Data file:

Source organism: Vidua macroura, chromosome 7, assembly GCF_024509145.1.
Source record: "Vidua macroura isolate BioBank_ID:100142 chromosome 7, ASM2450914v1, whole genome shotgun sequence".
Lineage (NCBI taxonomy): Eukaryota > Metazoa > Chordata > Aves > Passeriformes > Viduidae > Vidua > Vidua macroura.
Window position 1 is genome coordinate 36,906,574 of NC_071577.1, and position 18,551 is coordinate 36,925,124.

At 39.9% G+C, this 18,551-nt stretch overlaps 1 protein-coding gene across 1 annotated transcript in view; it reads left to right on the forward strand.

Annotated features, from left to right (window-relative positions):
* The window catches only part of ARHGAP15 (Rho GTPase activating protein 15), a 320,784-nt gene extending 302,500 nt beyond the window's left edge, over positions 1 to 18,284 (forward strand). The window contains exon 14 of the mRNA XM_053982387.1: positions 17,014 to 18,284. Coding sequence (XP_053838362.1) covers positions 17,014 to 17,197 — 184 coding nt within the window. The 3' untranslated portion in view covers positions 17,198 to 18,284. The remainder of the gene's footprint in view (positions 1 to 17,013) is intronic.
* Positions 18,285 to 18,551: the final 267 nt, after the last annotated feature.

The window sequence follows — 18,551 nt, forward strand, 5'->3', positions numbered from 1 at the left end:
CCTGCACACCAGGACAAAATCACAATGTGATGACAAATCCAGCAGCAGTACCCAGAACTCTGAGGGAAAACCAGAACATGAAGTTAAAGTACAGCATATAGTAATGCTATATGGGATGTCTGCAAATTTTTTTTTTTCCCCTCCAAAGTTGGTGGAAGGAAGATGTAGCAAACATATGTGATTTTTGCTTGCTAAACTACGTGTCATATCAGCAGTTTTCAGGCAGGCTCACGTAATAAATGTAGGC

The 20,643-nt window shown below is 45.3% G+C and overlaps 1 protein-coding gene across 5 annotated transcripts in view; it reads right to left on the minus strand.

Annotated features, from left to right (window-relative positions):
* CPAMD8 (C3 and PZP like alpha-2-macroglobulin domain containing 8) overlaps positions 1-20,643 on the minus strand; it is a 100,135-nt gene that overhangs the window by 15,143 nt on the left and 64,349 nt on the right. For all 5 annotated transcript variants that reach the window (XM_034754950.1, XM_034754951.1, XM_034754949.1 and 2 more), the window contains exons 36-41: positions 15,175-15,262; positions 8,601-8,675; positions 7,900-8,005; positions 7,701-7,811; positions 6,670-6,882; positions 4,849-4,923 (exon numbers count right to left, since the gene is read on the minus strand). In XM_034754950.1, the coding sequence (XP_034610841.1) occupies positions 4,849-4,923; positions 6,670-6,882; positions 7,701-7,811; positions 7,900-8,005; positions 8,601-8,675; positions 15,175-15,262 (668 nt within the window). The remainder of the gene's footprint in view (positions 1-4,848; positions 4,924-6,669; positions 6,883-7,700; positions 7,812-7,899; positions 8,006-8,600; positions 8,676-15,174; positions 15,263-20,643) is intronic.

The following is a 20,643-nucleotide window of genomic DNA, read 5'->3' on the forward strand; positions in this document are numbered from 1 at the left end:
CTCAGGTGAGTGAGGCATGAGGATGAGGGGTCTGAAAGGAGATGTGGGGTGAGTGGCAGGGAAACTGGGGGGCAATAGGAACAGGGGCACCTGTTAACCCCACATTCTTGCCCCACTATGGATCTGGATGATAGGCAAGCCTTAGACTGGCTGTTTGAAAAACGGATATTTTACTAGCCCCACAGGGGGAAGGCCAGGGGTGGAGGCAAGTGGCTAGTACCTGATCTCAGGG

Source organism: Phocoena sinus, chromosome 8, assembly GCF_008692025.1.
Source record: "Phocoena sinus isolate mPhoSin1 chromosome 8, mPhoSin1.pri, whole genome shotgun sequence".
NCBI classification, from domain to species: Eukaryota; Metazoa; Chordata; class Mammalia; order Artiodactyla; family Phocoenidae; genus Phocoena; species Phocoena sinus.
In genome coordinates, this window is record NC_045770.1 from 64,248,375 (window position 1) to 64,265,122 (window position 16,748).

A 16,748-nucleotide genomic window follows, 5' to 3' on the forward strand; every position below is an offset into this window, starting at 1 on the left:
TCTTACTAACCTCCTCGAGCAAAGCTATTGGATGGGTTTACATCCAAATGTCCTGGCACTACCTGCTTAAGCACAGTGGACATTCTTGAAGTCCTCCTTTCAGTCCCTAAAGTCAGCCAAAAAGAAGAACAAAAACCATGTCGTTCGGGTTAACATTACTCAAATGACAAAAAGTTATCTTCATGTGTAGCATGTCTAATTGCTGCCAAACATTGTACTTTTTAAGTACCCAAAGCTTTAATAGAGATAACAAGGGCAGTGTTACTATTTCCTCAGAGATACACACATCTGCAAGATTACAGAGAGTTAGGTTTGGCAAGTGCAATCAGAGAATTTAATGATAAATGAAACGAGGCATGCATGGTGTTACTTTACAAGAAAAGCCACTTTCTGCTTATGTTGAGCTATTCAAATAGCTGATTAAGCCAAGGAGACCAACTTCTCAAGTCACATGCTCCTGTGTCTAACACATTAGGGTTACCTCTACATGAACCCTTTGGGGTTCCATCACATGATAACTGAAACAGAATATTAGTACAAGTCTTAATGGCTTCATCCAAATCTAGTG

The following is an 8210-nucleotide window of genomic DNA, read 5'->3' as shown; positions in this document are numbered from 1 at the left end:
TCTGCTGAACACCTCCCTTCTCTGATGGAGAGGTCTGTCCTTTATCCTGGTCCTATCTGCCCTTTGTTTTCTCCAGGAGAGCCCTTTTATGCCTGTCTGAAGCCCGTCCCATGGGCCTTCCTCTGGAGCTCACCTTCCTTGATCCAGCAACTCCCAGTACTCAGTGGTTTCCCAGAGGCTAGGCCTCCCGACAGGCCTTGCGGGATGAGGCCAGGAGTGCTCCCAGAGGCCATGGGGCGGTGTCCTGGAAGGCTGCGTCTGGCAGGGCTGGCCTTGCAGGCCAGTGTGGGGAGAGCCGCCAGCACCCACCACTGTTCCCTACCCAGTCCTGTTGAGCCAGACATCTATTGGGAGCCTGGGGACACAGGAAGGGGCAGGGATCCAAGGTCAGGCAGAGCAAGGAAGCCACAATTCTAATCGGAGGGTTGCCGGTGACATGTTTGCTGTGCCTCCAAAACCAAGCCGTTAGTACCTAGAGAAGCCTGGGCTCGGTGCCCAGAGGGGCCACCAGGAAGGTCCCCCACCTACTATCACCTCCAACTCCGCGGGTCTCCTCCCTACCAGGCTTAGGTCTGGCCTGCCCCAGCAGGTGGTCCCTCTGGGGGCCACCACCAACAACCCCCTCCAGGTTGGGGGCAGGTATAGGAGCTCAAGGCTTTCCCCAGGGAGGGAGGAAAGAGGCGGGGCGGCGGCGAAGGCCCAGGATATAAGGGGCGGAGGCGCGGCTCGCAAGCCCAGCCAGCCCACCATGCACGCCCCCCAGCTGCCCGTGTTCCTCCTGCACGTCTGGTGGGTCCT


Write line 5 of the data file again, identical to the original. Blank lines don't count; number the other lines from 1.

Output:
At 39.9% G+C, this 18,551-nt stretch overlaps 1 protein-coding gene across 1 annotated transcript in view; it reads left to right on the forward strand.